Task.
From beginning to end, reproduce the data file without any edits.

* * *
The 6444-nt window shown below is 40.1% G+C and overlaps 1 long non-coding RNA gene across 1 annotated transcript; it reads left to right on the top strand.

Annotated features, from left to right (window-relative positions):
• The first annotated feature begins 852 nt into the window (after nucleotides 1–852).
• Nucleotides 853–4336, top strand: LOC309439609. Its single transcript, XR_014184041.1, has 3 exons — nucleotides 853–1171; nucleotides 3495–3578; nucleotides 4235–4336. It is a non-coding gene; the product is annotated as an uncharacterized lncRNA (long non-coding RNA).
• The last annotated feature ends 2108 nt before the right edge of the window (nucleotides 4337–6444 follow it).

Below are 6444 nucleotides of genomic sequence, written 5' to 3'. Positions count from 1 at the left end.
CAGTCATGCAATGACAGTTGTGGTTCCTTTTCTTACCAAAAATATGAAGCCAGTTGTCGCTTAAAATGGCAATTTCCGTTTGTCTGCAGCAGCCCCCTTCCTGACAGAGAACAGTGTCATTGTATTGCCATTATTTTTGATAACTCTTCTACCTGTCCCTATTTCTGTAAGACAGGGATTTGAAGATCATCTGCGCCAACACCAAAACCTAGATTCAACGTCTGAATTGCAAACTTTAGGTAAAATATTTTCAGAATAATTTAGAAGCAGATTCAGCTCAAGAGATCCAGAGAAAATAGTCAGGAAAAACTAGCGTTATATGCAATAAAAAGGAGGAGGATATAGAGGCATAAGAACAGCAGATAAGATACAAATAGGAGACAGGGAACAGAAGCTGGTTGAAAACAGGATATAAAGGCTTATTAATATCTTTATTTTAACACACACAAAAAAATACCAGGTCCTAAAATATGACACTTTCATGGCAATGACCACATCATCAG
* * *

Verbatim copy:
The 6444-nt window shown below is 40.1% G+C and overlaps 1 long non-coding RNA gene across 1 annotated transcript; it reads left to right on the top strand.

Annotated features, from left to right (window-relative positions):
• The first annotated feature begins 852 nt into the window (after nucleotides 1–852).
• Nucleotides 853–4336, top strand: LOC309439609. Its single transcript, XR_014184041.1, has 3 exons — nucleotides 853–1171; nucleotides 3495–3578; nucleotides 4235–4336. It is a non-coding gene; the product is annotated as an uncharacterized lncRNA (long non-coding RNA).
• The last annotated feature ends 2108 nt before the right edge of the window (nucleotides 4337–6444 follow it).

Below are 6444 nucleotides of genomic sequence, written 5' to 3'. Positions count from 1 at the left end.
CAGTCATGCAATGACAGTTGTGGTTCCTTTTCTTACCAAAAATATGAAGCCAGTTGTCGCTTAAAATGGCAATTTCCGTTTGTCTGCAGCAGCCCCCTTCCTGACAGAGAACAGTGTCATTGTATTGCCATTATTTTTGATAACTCTTCTACCTGTCCCTATTTCTGTAAGACAGGGATTTGAAGATCATCTGCGCCAACACCAAAACCTAGATTCAACGTCTGAATTGCAAACTTTAGGTAAAATATTTTCAGAATAATTTAGAAGCAGATTCAGCTCAAGAGATCCAGAGAAAATAGTCAGGAAAAACTAGCGTTATATGCAATAAAAAGGAGGAGGATATAGAGGCATAAGAACAGCAGATAAGATACAAATAGGAGACAGGGAACAGAAGCTGGTTGAAAACAGGATATAAAGGCTTATTAATATCTTTATTTTAACACACACAAAAAAATACCAGGTCCTAAAATATGACACTTTCATGGCAATGACCACATCATCAG